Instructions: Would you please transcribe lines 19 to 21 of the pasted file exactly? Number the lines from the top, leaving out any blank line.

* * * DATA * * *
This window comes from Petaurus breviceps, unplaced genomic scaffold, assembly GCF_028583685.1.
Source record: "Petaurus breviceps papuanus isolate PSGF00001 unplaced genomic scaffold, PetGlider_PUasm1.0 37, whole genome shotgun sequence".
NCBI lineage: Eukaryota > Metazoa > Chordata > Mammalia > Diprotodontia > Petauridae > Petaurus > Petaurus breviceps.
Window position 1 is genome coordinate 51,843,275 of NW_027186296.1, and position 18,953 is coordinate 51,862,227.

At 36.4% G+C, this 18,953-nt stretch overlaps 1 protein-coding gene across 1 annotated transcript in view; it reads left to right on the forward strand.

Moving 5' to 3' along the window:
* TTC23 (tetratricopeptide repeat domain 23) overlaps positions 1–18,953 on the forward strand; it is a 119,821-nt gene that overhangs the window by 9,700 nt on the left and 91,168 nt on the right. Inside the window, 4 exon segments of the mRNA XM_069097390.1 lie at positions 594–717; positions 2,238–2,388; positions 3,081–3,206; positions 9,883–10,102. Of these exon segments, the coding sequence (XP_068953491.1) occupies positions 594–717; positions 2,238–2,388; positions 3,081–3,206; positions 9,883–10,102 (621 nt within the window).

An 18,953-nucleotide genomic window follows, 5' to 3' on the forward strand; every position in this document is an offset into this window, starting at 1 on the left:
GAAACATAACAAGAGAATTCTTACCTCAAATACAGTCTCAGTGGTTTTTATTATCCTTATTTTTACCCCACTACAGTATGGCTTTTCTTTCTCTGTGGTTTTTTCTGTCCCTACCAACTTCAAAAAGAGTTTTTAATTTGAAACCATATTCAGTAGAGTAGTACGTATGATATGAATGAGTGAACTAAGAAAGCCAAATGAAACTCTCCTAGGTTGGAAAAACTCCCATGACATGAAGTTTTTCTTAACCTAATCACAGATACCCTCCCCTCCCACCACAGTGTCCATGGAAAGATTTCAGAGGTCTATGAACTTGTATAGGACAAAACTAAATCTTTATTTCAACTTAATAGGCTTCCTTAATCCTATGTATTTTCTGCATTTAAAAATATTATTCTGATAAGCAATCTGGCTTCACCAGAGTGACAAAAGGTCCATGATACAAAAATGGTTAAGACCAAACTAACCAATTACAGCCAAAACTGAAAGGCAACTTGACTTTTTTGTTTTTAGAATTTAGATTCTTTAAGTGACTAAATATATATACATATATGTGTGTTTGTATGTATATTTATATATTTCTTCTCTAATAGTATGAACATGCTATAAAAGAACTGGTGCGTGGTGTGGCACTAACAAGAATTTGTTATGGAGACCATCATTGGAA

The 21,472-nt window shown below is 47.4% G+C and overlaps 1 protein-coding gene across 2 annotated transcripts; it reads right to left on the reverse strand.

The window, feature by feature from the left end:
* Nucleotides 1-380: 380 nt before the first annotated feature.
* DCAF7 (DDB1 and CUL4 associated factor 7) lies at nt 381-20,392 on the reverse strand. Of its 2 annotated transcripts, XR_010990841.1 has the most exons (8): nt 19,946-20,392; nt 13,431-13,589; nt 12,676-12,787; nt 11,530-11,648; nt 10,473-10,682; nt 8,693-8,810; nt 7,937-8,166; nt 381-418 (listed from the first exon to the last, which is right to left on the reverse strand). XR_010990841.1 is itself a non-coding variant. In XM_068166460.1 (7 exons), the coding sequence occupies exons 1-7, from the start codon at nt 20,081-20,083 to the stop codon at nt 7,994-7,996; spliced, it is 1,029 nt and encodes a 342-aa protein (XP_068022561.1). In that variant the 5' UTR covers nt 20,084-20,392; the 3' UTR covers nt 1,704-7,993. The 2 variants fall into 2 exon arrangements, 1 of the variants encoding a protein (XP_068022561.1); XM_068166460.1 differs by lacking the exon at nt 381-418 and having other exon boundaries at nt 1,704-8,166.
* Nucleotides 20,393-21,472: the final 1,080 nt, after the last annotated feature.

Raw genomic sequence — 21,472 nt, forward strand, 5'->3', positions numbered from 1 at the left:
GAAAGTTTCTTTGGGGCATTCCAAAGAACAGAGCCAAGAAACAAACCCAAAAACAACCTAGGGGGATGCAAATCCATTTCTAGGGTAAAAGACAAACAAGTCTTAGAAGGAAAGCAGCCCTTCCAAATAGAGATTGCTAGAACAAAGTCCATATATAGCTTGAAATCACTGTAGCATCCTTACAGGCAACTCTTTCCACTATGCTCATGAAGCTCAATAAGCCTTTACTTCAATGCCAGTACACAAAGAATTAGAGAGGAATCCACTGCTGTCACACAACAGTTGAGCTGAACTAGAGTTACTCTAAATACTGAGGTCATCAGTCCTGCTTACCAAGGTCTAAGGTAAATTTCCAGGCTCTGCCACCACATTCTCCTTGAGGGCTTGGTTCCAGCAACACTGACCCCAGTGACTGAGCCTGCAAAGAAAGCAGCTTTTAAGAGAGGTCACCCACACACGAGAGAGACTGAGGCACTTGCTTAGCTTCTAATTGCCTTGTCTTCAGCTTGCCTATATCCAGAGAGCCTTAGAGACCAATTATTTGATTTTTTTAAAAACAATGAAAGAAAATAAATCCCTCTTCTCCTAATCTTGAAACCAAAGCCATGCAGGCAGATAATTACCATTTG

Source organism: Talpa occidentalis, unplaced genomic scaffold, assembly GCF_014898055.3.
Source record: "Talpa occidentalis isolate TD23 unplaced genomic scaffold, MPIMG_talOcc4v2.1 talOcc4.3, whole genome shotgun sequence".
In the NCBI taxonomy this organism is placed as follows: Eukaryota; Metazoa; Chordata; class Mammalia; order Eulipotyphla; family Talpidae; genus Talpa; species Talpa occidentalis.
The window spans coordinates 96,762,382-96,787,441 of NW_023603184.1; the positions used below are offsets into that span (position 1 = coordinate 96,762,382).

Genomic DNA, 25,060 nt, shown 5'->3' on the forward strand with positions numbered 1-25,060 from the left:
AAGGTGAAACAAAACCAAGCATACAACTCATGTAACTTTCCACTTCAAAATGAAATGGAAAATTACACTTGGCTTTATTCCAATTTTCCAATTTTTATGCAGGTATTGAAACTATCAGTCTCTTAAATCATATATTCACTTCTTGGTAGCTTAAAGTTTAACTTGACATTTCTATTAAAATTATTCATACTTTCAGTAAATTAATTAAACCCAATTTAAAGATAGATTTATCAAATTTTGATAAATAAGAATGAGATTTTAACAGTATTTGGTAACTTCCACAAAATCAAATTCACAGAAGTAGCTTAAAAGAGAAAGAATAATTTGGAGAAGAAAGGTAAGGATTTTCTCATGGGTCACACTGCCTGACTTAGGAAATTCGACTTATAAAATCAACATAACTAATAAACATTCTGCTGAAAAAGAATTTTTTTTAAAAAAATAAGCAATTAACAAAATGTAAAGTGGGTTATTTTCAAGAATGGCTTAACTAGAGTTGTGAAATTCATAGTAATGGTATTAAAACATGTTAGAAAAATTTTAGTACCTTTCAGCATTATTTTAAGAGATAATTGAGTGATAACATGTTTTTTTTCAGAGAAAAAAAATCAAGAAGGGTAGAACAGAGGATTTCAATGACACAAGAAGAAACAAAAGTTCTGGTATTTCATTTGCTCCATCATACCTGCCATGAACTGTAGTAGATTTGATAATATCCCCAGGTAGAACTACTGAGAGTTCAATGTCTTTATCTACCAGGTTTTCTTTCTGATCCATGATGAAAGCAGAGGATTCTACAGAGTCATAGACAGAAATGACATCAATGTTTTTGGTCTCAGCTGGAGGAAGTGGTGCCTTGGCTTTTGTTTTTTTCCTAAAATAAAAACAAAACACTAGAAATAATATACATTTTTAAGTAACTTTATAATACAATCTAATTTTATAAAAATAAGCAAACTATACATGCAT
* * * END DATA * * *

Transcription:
In the NCBI taxonomy this organism is placed as follows: Eukaryota; Metazoa; Chordata; class Mammalia; order Eulipotyphla; family Talpidae; genus Talpa; species Talpa occidentalis.
The window spans coordinates 96,762,382-96,787,441 of NW_023603184.1; the positions used below are offsets into that span (position 1 = coordinate 96,762,382).

Genomic DNA, 25,060 nt, shown 5'->3' on the forward strand with positions numbered 1-25,060 from the left: